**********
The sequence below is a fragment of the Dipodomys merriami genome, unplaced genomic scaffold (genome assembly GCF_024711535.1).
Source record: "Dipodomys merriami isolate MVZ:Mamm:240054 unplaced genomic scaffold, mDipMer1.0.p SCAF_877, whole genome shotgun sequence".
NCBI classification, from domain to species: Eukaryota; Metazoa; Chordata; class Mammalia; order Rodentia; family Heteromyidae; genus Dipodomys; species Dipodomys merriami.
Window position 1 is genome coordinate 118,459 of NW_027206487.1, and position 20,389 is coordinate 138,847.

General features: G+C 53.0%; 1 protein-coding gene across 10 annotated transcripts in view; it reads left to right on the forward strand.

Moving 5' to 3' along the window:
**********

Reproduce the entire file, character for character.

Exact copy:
The sequence below is a fragment of the Dipodomys merriami genome, unplaced genomic scaffold (genome assembly GCF_024711535.1).
Source record: "Dipodomys merriami isolate MVZ:Mamm:240054 unplaced genomic scaffold, mDipMer1.0.p SCAF_877, whole genome shotgun sequence".
NCBI classification, from domain to species: Eukaryota; Metazoa; Chordata; class Mammalia; order Rodentia; family Heteromyidae; genus Dipodomys; species Dipodomys merriami.
Window position 1 is genome coordinate 118,459 of NW_027206487.1, and position 20,389 is coordinate 138,847.

General features: G+C 53.0%; 1 protein-coding gene across 10 annotated transcripts in view; it reads left to right on the forward strand.

Moving 5' to 3' along the window: